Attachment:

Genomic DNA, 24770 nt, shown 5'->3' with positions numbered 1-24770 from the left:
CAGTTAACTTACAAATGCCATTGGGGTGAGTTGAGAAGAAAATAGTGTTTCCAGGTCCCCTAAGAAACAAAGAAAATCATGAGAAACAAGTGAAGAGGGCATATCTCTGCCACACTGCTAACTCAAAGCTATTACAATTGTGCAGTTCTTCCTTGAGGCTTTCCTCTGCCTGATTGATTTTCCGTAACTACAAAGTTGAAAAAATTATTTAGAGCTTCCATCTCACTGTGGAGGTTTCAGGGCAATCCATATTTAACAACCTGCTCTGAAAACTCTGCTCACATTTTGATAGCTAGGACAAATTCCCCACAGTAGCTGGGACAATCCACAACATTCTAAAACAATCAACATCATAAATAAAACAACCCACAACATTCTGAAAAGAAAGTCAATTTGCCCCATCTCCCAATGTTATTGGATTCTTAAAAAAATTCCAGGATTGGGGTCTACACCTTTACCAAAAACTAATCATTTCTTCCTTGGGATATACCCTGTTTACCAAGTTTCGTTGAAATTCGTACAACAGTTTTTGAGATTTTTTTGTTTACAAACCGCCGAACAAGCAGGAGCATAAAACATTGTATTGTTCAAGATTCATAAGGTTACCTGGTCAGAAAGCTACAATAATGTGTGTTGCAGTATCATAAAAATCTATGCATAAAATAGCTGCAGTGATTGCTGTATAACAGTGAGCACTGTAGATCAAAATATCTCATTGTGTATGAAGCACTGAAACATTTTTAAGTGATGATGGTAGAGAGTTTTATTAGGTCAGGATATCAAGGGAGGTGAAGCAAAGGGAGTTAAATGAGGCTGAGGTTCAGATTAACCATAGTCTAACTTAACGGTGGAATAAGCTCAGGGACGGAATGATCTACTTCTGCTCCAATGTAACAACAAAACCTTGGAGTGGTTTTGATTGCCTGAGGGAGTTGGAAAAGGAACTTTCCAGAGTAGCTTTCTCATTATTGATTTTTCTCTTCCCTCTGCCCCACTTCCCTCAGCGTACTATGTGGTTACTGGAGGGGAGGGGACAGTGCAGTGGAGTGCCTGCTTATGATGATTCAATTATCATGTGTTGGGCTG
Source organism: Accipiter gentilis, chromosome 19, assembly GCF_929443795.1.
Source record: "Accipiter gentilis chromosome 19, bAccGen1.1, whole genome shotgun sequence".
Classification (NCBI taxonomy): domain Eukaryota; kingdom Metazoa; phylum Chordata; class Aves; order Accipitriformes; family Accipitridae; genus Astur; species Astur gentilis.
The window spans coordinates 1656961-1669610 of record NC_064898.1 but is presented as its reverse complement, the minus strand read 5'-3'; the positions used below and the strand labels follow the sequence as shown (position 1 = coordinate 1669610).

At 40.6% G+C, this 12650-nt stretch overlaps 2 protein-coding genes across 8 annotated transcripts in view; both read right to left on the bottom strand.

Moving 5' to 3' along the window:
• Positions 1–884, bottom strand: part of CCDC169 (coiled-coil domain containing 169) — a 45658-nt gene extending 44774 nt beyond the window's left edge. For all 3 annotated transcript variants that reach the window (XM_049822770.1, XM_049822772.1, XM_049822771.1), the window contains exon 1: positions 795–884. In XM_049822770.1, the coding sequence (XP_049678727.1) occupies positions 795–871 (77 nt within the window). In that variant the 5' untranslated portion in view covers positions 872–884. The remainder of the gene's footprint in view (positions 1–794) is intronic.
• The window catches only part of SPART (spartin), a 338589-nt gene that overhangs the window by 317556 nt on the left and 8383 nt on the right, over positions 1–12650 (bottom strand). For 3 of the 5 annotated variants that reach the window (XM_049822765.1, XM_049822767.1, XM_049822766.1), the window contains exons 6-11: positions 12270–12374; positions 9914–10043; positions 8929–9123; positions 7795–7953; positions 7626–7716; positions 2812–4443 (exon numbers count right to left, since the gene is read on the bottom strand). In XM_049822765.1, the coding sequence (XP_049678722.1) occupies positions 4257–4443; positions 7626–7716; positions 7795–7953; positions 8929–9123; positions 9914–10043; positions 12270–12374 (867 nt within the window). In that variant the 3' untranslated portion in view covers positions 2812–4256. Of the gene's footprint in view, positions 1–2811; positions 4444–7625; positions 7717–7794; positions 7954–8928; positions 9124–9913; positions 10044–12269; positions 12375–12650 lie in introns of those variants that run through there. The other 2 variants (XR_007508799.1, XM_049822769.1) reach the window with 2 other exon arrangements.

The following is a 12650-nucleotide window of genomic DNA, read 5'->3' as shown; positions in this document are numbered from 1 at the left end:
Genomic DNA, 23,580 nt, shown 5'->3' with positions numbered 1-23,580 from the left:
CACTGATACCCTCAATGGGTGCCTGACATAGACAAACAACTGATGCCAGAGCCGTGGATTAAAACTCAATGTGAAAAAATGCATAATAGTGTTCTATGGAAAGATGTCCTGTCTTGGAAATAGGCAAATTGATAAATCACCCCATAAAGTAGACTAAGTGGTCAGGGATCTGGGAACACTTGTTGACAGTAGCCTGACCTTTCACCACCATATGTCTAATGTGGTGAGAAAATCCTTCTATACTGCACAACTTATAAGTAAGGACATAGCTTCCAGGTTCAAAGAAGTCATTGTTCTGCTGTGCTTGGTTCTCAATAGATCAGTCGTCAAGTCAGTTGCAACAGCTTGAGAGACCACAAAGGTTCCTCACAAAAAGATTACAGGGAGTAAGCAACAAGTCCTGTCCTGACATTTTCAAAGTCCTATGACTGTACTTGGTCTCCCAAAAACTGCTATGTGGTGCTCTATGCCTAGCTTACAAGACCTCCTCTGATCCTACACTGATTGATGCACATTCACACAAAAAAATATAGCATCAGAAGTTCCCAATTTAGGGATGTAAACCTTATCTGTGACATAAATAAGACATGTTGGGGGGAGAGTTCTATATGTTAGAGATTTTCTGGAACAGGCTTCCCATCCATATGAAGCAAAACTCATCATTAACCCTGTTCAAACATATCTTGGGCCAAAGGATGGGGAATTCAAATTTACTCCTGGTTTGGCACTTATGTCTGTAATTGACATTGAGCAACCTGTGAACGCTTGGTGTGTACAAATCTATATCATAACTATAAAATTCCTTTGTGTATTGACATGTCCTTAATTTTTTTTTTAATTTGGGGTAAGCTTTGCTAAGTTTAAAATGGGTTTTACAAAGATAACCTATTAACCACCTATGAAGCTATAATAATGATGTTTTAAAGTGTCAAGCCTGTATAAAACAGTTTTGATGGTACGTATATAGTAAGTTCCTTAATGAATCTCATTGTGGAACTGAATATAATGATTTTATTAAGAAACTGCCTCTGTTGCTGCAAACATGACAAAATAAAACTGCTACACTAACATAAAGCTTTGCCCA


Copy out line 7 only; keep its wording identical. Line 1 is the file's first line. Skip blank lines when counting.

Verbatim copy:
At 40.6% G+C, this 12650-nt stretch overlaps 2 protein-coding genes across 8 annotated transcripts in view; both read right to left on the bottom strand.